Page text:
SAN FRANCISCO (CBS 5 / AP / BCN) ―
May 17, 2010 11:59 am US/Pacific
'Peaceful' Bay To Breakers Race Sets New Record
The 99th ING Bay to Breakers foot race in San Francisco on Sunday was "relatively peaceful" and produced not only a back-to-back winner but also a new woman's record, according to police and race officials.
Kenya's Sammy Kitwara came in first in the race for the second year in a row. He finished the 12 kilometer, or 7.46 mile event, with a time of 34:15, barely inching out fellow Kenyan Peter Kirui.
The 23-year-old Kitwara takes home $25,000 for finishing in first, plus another $5,000 for leading the pack over the Hayes Street hill -- the first major hill of the course.
Kirui, 22, completed the race a millisecond behind Kitwara, to take second place.
Tilahun Regassa, 20, from Ethiopia, was the third man to finish the race in 35:30.
On the women's side, 22-year-old Kenyan Lineth Chepkurui broke the women's record time for the race, finishing at 38:07the fastest a woman has ever run the race.
Second place for the women was Emily Chebet, 24, from Kenya, who ran the race in 38:41. But Chebet was the first woman to make it over the Hayes Street hill, winning her $5,000.
The third place women's runner was Mamitu Daska, 26, from Ethiopia. She finished the race in 39:34.
Also finishing near the top was Oakland resident Magadalena Lewy-Boulet. With a time of 41:39, the 36-year-old came in seventh in the women's division, and finished ahead of all other American women.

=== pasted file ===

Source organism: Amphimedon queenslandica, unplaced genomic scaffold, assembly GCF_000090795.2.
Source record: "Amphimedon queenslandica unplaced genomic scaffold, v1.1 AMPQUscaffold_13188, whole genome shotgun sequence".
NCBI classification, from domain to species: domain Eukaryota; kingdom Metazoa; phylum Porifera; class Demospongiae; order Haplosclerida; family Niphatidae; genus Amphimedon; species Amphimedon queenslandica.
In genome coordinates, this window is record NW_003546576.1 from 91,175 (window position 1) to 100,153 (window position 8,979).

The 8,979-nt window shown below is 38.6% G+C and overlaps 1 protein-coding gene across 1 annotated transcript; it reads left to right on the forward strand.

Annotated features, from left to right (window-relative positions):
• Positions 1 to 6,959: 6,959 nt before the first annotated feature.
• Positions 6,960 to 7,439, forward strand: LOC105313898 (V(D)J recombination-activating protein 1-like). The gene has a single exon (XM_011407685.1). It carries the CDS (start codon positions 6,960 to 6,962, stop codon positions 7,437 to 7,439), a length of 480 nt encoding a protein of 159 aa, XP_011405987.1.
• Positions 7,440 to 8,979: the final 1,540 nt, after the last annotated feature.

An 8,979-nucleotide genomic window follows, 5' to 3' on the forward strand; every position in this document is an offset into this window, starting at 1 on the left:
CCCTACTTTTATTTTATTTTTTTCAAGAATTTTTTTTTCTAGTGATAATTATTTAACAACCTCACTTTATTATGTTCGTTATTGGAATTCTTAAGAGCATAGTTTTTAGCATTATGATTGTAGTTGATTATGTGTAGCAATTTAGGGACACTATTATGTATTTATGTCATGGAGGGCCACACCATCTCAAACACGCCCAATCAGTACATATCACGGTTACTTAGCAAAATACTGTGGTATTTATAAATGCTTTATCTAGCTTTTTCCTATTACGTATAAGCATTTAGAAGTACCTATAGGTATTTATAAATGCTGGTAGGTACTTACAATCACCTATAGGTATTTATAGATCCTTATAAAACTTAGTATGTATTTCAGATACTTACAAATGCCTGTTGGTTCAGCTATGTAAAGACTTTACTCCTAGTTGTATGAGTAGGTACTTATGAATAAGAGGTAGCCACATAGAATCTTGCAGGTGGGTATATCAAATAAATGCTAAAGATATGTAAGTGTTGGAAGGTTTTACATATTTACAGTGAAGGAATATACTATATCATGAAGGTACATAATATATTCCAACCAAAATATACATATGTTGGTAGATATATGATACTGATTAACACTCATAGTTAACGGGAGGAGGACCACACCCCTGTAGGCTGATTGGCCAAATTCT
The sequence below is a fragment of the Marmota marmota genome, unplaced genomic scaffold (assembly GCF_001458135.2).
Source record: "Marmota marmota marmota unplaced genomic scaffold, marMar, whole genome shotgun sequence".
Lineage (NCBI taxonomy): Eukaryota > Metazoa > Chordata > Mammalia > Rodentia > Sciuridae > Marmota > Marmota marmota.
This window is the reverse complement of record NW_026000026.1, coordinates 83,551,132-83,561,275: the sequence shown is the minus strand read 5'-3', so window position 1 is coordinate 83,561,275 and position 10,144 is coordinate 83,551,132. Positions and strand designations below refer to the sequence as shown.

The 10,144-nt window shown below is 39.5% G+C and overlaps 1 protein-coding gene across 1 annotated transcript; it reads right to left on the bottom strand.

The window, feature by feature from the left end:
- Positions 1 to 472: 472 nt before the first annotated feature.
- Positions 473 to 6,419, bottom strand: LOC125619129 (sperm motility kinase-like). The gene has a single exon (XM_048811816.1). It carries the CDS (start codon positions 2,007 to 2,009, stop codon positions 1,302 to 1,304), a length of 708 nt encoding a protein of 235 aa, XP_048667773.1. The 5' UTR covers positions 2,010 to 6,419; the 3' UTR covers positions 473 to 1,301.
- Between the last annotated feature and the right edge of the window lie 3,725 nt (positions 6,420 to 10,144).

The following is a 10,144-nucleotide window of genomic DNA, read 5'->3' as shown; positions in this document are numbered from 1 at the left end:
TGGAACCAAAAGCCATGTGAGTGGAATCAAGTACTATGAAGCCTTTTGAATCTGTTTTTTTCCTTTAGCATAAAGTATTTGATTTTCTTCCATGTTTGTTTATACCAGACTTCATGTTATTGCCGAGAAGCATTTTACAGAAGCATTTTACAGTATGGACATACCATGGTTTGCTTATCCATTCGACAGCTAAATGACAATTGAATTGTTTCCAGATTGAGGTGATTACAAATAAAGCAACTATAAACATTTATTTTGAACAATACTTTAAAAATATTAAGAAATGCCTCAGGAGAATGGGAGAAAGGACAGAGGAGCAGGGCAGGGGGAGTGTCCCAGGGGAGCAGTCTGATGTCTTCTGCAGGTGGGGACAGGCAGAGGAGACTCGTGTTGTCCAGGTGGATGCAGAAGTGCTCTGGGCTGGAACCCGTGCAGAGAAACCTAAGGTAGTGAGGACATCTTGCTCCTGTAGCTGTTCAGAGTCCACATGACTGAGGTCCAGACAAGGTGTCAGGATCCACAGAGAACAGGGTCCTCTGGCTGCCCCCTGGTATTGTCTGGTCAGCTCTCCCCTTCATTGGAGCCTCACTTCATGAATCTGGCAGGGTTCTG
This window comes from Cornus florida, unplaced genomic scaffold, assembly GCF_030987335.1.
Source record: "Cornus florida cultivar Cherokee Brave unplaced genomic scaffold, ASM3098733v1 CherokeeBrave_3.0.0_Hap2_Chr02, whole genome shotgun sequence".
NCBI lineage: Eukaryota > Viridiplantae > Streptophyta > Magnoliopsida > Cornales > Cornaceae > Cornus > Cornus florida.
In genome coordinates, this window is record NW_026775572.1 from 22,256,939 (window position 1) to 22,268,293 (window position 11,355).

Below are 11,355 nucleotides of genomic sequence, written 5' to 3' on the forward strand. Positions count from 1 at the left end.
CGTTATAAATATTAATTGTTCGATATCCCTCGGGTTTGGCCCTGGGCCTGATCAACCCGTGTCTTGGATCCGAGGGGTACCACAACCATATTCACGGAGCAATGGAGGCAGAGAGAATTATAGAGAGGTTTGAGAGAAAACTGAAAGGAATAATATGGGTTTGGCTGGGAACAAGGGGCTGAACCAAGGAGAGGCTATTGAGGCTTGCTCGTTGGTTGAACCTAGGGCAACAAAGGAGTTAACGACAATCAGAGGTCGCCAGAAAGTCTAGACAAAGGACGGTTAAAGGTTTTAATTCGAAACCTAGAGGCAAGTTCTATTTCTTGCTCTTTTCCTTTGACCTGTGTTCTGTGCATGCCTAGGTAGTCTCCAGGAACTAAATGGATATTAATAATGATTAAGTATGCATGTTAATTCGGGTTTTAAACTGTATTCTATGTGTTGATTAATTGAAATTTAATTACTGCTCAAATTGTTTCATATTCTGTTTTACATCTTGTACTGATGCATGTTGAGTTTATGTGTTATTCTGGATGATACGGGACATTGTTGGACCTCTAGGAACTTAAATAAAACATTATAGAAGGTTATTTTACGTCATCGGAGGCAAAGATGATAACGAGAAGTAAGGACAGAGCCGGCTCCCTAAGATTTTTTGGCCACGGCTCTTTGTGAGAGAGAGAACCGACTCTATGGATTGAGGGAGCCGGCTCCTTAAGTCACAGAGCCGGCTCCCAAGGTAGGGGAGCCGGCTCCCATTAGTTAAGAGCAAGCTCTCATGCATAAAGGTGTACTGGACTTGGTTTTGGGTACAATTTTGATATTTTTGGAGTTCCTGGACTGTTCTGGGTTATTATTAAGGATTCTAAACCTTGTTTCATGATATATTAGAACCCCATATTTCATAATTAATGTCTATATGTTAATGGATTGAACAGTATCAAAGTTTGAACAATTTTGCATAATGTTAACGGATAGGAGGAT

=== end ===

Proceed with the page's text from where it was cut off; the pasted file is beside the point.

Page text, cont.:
More than 32,000 people registered to enter the race, according to race organizers. But each year, tens of thousands of less serious runners many dressed in outrageous costumes, and some wearing nothing at all turn the race into a kind of rolling party through the streets of San Francisco.
"It truly is one of the most unique footraces in the world where anyone can participate," said race spokeswoman Courtney Lodato. "It's just a great San Francisco tradition."
Lodato said 48 floats also covered the course.
She noted that the chilly Sunday weather helped the contestants who chose to run, but that the rest of the participants and staff spent the day cold.
"It's great running weather for professionals," Lodato said. "For the staff, not so much," she added, laughing.
San Francisco police Officer Samson Chan said the race was calm and yielded just a handful of arrests for public drunkenness.
There were a number of medical calls for both the racers who became injured while running, and for participants who had drank excessive amounts of alcohol, according to Chan.
One person collapsed near the finish line and needed to have CPR administered, and was then taken to San Francisco General Hospital. Chan did not know that person's condition on Sunday afternoon.
Started as a way to boost civic morale after the devastating earthquake and fire of 1906, the Bay To Breakers race is named after its route, which starts at the San Francisco Bay and runs cross-city to the breakers of the Pacific.
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